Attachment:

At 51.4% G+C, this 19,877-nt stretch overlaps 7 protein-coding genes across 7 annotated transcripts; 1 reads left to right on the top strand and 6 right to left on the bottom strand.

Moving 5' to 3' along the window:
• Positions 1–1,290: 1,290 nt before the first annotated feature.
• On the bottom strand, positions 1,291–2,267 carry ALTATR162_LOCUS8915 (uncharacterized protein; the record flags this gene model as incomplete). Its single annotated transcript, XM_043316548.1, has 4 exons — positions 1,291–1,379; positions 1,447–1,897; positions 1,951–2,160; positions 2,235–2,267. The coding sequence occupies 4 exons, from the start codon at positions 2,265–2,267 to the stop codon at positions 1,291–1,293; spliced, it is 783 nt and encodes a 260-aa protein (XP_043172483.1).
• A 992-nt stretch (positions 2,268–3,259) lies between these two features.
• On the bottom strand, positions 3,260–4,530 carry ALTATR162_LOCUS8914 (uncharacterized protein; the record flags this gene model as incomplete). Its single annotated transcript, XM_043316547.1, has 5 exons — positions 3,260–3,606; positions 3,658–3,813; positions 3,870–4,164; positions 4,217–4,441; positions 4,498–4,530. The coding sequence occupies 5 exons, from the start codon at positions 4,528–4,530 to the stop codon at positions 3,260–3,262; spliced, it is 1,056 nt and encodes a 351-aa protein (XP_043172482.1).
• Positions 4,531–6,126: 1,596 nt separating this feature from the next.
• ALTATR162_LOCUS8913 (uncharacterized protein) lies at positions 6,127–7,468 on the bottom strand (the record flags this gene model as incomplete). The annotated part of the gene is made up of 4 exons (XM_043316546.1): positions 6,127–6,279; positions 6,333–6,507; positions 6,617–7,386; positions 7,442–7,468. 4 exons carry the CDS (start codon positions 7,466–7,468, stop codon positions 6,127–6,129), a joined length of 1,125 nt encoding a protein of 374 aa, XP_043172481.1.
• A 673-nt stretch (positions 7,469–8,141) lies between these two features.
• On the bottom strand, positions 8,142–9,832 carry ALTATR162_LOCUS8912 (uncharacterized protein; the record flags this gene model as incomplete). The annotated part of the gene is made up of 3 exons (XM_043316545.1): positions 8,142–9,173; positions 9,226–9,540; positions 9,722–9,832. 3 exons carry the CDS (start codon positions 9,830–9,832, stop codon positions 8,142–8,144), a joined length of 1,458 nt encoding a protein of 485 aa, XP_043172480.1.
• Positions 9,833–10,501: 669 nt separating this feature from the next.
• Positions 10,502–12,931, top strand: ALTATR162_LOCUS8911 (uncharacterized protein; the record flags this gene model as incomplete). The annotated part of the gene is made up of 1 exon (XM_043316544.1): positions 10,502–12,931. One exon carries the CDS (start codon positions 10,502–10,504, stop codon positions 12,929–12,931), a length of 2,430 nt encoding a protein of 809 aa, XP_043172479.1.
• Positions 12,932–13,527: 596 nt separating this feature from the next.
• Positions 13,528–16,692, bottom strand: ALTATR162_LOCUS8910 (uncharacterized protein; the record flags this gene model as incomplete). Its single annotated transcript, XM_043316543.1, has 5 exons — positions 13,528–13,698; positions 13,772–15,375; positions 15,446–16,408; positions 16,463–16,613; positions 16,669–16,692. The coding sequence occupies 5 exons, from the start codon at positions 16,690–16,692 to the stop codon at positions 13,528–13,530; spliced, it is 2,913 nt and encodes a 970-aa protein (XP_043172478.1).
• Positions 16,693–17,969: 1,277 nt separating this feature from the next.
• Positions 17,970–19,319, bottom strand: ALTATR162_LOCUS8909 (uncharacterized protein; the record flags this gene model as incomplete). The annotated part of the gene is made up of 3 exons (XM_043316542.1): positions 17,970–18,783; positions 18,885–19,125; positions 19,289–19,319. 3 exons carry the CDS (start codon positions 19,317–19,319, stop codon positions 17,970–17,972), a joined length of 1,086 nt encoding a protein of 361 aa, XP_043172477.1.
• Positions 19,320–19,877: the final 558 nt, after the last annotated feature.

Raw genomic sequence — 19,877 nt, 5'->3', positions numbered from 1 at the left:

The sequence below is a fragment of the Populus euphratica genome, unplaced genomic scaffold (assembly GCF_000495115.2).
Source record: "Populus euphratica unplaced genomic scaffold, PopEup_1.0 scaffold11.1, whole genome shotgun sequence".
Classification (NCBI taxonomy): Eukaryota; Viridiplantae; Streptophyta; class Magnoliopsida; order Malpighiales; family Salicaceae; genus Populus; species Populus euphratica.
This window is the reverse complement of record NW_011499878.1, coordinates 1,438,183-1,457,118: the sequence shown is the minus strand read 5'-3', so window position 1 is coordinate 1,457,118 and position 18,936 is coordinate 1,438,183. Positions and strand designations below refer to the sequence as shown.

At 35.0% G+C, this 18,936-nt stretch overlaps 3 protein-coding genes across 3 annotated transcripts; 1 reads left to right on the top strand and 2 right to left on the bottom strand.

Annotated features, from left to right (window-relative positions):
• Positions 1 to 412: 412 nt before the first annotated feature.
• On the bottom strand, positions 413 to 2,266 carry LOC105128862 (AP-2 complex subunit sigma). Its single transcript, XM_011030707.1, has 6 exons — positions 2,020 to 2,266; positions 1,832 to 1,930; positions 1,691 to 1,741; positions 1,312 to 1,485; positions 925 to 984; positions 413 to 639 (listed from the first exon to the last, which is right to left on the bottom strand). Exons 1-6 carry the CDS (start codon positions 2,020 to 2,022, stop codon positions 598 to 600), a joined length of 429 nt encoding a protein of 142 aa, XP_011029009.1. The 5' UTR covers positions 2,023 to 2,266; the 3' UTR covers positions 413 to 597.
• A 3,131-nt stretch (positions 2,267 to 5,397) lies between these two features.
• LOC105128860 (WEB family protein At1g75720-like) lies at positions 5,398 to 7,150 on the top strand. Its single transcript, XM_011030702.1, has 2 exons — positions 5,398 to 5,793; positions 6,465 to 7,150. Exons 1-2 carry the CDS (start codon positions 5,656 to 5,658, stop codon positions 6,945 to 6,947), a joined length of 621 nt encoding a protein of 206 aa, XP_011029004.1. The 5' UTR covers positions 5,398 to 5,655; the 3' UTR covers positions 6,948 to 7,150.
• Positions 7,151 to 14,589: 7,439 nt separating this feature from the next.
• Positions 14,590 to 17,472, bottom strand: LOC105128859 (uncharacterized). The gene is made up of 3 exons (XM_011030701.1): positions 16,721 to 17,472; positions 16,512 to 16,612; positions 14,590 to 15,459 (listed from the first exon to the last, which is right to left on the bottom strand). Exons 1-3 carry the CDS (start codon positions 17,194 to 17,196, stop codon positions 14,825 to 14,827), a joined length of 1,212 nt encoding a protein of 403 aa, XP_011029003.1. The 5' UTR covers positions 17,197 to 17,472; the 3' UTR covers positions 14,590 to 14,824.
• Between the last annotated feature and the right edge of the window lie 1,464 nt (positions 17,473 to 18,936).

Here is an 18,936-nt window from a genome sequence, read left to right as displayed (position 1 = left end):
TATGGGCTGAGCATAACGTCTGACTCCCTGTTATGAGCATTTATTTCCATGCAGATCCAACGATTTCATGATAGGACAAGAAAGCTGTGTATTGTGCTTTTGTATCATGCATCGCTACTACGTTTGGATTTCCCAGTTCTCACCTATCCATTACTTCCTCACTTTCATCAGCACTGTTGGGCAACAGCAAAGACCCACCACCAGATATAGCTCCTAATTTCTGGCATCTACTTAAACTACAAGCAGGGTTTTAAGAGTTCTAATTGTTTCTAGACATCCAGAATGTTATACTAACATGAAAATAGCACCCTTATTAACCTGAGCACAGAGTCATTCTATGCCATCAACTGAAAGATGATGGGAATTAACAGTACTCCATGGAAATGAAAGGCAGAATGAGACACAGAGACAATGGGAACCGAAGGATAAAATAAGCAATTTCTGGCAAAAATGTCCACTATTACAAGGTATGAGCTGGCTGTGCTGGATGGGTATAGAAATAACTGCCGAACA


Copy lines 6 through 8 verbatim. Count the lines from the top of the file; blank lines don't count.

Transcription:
• On the bottom strand, positions 3,260–4,530 carry ALTATR162_LOCUS8914 (uncharacterized protein; the record flags this gene model as incomplete). Its single annotated transcript, XM_043316547.1, has 5 exons — positions 3,260–3,606; positions 3,658–3,813; positions 3,870–4,164; positions 4,217–4,441; positions 4,498–4,530. The coding sequence occupies 5 exons, from the start codon at positions 4,528–4,530 to the stop codon at positions 3,260–3,262; spliced, it is 1,056 nt and encodes a 351-aa protein (XP_043172482.1).
• Positions 4,531–6,126: 1,596 nt separating this feature from the next.
• ALTATR162_LOCUS8913 (uncharacterized protein) lies at positions 6,127–7,468 on the bottom strand (the record flags this gene model as incomplete). The annotated part of the gene is made up of 4 exons (XM_043316546.1): positions 6,127–6,279; positions 6,333–6,507; positions 6,617–7,386; positions 7,442–7,468. 4 exons carry the CDS (start codon positions 7,466–7,468, stop codon positions 6,127–6,129), a joined length of 1,125 nt encoding a protein of 374 aa, XP_043172481.1.